Movie Project #22: The Treasure of the Sierra Madre [1948]

Due to the surprising success of my initial Movies Project, I decided to do a part two for 2012. This time around I put a greater emphasis on directors I am not familiar with, but I also tried to compile a mix of different genres and eras. This will be an ongoing project with the finish date being sometime this year.

The Treasure of the Sierra Madre [1948]

The Treasure of the Sierra Madre [1948]
Director: John Huston
Genre: Action/Adventure/Drama
Starring: Humphrey Bogart, Walter Huston and Tim Holt
Runtime: 126 minutes

This review contains potential spoilers for those unaware of this classic.

After reading the travel narrative God’s Middle Finger, I was inspired to visit the classic John Huston film, The Treasure of the Sierra Madre, as the next entry in my project.

The critical acclaim for this film is staggering — 100% fresh on Rotten Tomatoes, 8.5/10 on IMDB (good for #76 overall), an entry in Roger Ebert’s brilliant Great Movies feature.

Humphrey Bogart stars as Fred C. Dobbs, a down-on-his-luck American currently living in Mexico who gets by via begging and working odd labor jobs. When one employer cheats him out of promised wages, Dobbs and another worker, Curtin (Tim Holt) beat the hell out of the guy and get their money. After realizing that hanging out in town is no longer a good idea, the two men team up with grizzled old prospector Howard (Walter Huston) to hit up the Sierra Madre mountains in search of gold.

The Treasure of the Sierra Madre [1948]

What transpires is a tale of greed, paranoia and deceit, as the men do end up finding a moderately successful spot for gold mining. Dobbs, in particular, becomes completely unhinged once the gold starts rolling in. He demands that the three men split up the gold equally every night, and that each person is responsible for their own treasure. He becomes suspicious of others, especially when someone spends too long alone for his liking.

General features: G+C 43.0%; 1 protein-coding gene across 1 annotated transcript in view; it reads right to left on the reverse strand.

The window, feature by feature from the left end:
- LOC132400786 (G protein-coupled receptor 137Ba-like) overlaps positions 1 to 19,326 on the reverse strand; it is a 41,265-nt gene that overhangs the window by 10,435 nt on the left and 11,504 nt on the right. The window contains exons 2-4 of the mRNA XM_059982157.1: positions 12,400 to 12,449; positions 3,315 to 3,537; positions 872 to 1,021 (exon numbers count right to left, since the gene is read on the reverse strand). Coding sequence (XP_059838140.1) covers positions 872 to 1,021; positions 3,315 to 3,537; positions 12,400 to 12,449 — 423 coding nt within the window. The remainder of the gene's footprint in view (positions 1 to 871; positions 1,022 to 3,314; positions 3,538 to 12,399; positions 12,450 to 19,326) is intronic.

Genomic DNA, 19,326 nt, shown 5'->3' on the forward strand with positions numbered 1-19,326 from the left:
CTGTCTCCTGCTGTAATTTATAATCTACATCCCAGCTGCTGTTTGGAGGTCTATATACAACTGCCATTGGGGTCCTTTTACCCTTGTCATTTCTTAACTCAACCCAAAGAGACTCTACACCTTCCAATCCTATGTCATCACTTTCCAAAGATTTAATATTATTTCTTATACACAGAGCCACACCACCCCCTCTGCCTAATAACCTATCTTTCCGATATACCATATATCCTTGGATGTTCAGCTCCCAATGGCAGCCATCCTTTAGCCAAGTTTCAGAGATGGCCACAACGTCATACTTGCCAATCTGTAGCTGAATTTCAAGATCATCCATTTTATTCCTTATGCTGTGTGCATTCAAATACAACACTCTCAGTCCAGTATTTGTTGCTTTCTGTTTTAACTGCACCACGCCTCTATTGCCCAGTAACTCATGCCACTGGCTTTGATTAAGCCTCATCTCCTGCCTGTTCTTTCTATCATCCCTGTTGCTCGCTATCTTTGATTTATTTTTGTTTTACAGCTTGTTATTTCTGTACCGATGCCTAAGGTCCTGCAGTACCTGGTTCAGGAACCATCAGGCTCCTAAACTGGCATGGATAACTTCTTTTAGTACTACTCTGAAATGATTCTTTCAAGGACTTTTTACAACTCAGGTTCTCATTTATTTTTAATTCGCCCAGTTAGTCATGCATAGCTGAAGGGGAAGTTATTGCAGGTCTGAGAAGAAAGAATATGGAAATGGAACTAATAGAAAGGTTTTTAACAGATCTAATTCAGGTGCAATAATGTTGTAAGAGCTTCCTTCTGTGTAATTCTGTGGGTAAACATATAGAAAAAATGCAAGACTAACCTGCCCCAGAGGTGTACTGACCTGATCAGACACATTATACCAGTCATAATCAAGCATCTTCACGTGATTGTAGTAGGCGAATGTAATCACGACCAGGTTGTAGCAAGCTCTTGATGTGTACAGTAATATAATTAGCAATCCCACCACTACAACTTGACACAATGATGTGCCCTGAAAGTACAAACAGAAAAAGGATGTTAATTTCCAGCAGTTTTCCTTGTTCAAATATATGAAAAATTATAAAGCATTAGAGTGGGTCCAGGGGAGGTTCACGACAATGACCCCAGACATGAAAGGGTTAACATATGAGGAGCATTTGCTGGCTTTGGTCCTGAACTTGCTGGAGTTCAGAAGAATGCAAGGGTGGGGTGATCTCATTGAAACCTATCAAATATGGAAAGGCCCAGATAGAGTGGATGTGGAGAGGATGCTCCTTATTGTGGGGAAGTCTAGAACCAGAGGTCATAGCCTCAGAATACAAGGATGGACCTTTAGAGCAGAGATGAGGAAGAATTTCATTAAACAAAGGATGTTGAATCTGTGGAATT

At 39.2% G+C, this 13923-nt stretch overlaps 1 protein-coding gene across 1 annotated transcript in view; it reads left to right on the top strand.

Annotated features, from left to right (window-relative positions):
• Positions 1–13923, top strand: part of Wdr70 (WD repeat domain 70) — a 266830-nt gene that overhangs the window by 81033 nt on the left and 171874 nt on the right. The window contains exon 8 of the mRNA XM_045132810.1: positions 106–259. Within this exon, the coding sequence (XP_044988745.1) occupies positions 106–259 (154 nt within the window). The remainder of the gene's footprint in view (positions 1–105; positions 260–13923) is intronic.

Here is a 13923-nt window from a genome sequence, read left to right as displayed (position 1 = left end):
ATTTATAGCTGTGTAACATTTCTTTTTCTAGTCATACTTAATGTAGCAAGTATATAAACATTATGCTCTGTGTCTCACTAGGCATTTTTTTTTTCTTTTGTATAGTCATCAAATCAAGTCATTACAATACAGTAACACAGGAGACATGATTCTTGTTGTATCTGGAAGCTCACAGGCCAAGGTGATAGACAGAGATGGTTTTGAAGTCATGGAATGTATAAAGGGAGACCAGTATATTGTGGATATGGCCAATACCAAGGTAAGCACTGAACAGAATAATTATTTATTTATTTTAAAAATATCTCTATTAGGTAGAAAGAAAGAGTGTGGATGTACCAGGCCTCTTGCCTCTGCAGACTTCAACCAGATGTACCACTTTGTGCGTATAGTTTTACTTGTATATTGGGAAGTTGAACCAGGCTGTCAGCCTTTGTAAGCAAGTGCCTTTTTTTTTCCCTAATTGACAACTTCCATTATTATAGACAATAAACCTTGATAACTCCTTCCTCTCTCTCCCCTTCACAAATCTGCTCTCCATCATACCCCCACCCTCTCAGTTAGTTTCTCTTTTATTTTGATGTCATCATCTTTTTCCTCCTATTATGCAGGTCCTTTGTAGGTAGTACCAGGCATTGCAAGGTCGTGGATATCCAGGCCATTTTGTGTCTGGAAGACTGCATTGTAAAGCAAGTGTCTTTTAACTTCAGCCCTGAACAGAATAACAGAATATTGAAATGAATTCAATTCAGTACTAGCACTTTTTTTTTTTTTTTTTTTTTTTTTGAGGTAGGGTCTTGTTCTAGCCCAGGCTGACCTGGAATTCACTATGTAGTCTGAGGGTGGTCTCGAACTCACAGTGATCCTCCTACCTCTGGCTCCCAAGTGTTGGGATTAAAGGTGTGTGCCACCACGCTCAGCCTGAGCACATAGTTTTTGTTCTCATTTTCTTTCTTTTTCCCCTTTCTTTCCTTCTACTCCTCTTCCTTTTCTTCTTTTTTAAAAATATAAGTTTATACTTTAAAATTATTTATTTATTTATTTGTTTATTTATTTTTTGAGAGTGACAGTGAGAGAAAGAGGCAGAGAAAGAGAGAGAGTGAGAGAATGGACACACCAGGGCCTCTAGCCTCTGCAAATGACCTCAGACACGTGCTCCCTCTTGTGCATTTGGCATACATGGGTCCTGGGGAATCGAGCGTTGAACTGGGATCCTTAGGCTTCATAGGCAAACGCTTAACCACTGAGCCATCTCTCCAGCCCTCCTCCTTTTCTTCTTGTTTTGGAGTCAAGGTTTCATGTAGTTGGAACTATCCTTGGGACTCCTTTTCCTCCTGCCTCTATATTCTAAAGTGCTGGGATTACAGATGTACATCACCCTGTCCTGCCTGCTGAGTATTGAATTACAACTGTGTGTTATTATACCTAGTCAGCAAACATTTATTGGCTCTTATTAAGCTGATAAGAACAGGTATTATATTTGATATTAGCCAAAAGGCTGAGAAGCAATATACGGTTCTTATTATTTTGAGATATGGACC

The mental and physical deterioration of Dobbs happens quickly. While he was hardly a great man at the beginning of the film, he becomes much worse as the greed of gold and $$$ starts to set in. It is fascinating to watch Bogart take on the role of a character who has little, if any, redeeming values. By the end of the film, he is a despicable shell of a man.

The Treasure of the Sierra Madre [1948]

His companions in this are much more level-headed, especially Howard, who is full of energy despite his old age. Walter Huston, director John’s father, won an Oscar for Best Supporting Actor thanks to his charismatic and enjoyable performance. Tim Holt is outshined by the other two prospectors, but he doesn’t feel entirely out of place. In fact, his character may be the most level of them all.

As the film reaches its conclusion, it’s clear that things aren’t going to end the way ANYONE envisioned. In fact, as the remaining men sit down, knowing they have nothing to show for their efforts, all they do is laugh. After seeing the horrific depths a human’s soul can go to, what else is there to do?

8/10

 
Fun trivia: This film contains one of the most popular lines in cinematic history, although it is often misquoted:

Badges? We ain’t got no badges! We don’t need no badges. I don’t have to show you any stinkin’ badges!

Movie Project #39 and #40: Last Tango in Paris [1972] and The Maltese Falcon [1941]

The 50 Movies Project is a personal “marathon” of mine. In June, I compiled a list of 50 movies that I felt I needed to see by the end of the year. Old, new, foreign, English — it doesn’t matter. These are all movies that I have heard a lot about and have been wanting to see for some time. This project gives me a way to stay focused on the goal.

Last Tango in Paris [1972, Bernardo Bertolucci]
Last Tango in Paris [1972, Bernardo Bertolucci]
Starring Marlon Brando, Maria Schneider, Maria Michi.

I don’t know if there is a more controversial film in my project. Last Tango in Paris gained a lot of notoriety with its theatrical release, as it received the ominous NC-17 rating. This is a movie that has no shame, and I would imagine that Maria Schneider was at least partly nude for half of the film, if not more. The movie focuses on an anonymous affair between the young Jeanne (Schneider) and the much older American hotel owner Paul (Brando). Paul is a recent widow, and Jeanne is a recently engaged woman who somehow seems pure and innocent. What transpires for much of the film’s 2+ hour runtime is a series of mindless physical hookups where not much else happens. The film’s last 30 minutes or so serve as a stark contrast to the rest of the picture, and this is when all hell breaks loose.